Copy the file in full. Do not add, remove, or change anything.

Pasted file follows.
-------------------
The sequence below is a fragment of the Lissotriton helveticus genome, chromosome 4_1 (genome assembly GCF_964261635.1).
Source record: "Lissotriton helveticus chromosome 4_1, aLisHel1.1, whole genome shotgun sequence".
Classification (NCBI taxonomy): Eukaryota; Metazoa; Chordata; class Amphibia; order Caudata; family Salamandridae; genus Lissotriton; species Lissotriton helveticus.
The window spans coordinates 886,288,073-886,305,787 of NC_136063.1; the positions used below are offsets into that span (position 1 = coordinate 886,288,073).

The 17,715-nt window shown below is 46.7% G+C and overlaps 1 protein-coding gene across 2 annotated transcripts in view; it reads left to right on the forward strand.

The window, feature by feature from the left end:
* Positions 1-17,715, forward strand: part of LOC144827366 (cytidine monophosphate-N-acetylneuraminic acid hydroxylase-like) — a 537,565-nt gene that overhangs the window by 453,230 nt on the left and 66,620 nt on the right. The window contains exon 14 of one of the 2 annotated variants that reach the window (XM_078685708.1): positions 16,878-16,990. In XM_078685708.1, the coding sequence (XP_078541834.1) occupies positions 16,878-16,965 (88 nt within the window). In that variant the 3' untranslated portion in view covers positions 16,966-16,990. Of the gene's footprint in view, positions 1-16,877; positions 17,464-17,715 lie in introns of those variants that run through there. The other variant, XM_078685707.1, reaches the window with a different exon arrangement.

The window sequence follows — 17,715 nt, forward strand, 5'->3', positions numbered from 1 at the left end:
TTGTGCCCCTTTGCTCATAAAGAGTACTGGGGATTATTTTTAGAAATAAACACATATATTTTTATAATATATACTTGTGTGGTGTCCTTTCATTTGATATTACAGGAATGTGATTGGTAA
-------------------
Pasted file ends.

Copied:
The sequence below is a fragment of the Lissotriton helveticus genome, chromosome 4_1 (genome assembly GCF_964261635.1).
Source record: "Lissotriton helveticus chromosome 4_1, aLisHel1.1, whole genome shotgun sequence".
Classification (NCBI taxonomy): Eukaryota; Metazoa; Chordata; class Amphibia; order Caudata; family Salamandridae; genus Lissotriton; species Lissotriton helveticus.
The window spans coordinates 886,288,073-886,305,787 of NC_136063.1; the positions used below are offsets into that span (position 1 = coordinate 886,288,073).

The 17,715-nt window shown below is 46.7% G+C and overlaps 1 protein-coding gene across 2 annotated transcripts in view; it reads left to right on the forward strand.

The window, feature by feature from the left end:
* Positions 1-17,715, forward strand: part of LOC144827366 (cytidine monophosphate-N-acetylneuraminic acid hydroxylase-like) — a 537,565-nt gene that overhangs the window by 453,230 nt on the left and 66,620 nt on the right. The window contains exon 14 of one of the 2 annotated variants that reach the window (XM_078685708.1): positions 16,878-16,990. In XM_078685708.1, the coding sequence (XP_078541834.1) occupies positions 16,878-16,965 (88 nt within the window). In that variant the 3' untranslated portion in view covers positions 16,966-16,990. Of the gene's footprint in view, positions 1-16,877; positions 17,464-17,715 lie in introns of those variants that run through there. The other variant, XM_078685707.1, reaches the window with a different exon arrangement.

The window sequence follows — 17,715 nt, forward strand, 5'->3', positions numbered from 1 at the left end:
TTGTGCCCCTTTGCTCATAAAGAGTACTGGGGATTATTTTTAGAAATAAACACATATATTTTTATAATATATACTTGTGTGGTGTCCTTTCATTTGATATTACAGGAATGTGATTGGTAA